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    That’s what happens when you post things on platforms you don’t own. They can do what they want with the content.

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      Generally true, but if you post it on your website then your hoster might get a DMCA notice and take down your webhosting package or VPS or bare metal server as well, so that doesn’t really help a ton, except less automatic intervention and probably someone at the hoster needs to push a button or will notify you first, and threatening to push the button.

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        Yeah but then you can put the server somewhere with decent laws.

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          Do you have an example of a hosting service in a country with decent laws? Don’t most countries have US-style copyright legislation?

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            This seems like a good starting point: https://www.websiteplanet.com/blog/dmca-ignored-countries/

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      I know this is an unpopular opinion, but why is everyone mad at adobe here? I mean they own the copyright, right? What do people expect to happen?

      To be clear, I think this strike is frivolous and absurd, but instead of directing all this ire at Adobe for just doin’ a corporate, why aren’t we all more incensed about the state of copyright law that allows / encourages such a ridiculous claim in the first place? Relying on corporations to “do the right thing” wrt what is effectively but not legally public domain software that has extremely limited market value seems naive and pointless to me. They dgaf.

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        As a company you are not legally required to enforce copyright law (as opposed to trademark law mentioned in another comment). For example there is the case of Battlefield 2 and Battlefield 2142: When DICE shut down the GameSpy servers, they said they couldn’t do anything to help, but would allow for a community solution. So the community stepped up and build there own server code. Currently both games can be downloaded legally for free and played online in ranked mode. The same goes for the mod Project Reality, which is now available as a standalone executable. The copyright law might be the same, but company mindset/culture/ethics can still make a difference. (Note that I totally agree with you that copyright law needs to change)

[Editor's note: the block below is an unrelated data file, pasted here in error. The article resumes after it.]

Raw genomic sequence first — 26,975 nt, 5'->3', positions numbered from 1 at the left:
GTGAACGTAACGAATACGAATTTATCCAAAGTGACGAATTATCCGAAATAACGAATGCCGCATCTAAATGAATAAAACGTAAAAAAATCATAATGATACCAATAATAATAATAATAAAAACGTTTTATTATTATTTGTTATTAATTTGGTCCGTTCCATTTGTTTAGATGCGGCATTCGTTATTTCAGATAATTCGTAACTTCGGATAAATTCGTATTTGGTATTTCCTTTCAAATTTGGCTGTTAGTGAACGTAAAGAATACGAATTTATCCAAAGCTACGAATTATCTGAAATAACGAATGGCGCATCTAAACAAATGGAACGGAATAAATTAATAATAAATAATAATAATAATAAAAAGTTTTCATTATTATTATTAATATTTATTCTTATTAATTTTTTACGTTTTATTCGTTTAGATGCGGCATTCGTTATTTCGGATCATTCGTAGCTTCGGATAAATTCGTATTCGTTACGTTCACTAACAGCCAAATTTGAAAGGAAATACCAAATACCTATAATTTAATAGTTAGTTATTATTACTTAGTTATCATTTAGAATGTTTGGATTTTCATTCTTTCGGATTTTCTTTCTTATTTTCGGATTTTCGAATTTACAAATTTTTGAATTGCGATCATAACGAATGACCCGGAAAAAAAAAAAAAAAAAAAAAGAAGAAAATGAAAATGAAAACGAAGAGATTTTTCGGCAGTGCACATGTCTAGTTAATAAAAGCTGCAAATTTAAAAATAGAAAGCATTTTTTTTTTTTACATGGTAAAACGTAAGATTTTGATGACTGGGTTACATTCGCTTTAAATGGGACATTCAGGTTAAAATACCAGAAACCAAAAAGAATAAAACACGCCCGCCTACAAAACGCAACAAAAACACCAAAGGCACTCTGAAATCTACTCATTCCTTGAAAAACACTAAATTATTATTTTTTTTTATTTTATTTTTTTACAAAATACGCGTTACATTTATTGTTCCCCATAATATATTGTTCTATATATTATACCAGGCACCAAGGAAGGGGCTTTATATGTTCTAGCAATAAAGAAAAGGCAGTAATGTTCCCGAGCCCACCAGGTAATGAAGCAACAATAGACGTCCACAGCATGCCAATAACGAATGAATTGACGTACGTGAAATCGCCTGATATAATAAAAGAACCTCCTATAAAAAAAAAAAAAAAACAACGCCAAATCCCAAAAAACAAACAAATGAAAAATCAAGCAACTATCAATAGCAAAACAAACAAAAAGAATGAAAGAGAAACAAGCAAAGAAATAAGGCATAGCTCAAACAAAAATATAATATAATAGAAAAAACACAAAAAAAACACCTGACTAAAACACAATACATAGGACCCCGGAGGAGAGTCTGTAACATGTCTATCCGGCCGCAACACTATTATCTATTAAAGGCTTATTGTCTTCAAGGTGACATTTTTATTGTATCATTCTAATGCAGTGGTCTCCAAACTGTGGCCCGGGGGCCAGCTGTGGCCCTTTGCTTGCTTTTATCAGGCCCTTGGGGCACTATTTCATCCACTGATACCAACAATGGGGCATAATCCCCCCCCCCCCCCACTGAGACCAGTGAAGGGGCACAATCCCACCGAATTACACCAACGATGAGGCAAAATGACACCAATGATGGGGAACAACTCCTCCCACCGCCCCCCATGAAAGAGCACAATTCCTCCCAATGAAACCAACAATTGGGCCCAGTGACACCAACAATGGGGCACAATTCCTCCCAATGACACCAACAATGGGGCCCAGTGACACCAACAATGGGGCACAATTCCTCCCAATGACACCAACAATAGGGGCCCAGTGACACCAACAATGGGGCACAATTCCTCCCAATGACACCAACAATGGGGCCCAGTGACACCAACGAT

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        Isn’t this a case of adobe having to enforce the copyright in order to keep the copyright on something? Maybe they need to enforce this on an ancient version in order to keep it on updates. Like, they need their “root” copyright otherwise the whole sandcastle would come down.

        27 years ago might be prehistory for computer programs but it was only 1994. I think I can’t still upload or share a song or a movie from 1994, so why would software be different?

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          You’re thinking of trademark law. There is no requirement to enforce copyright.

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            I wanted to add an edit after I posted the comment. Thank you for clarifying it.

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            I’m pretty sure the application is still covered by copyright, which is essentially forever for corporate code.

            The article mentions that Adobe is subcontracting out the DMCA enforcement to a separate company, and they probably have a list saying something like “All Adobe executables online”. They don’t care if it’s even usable nowadays.

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              The article mentions that Adobe is subcontracting out the DMCA enforcement to a separate company, and they probably have a list saying something like “All Adobe executables online”. They don’t care if it’s even usable nowadays.

              I wonder if this going to be a point of embarrassment for the subcontractor that went after something so ancient that it is irrelevant, or a point of pride they use to highlight their diligence?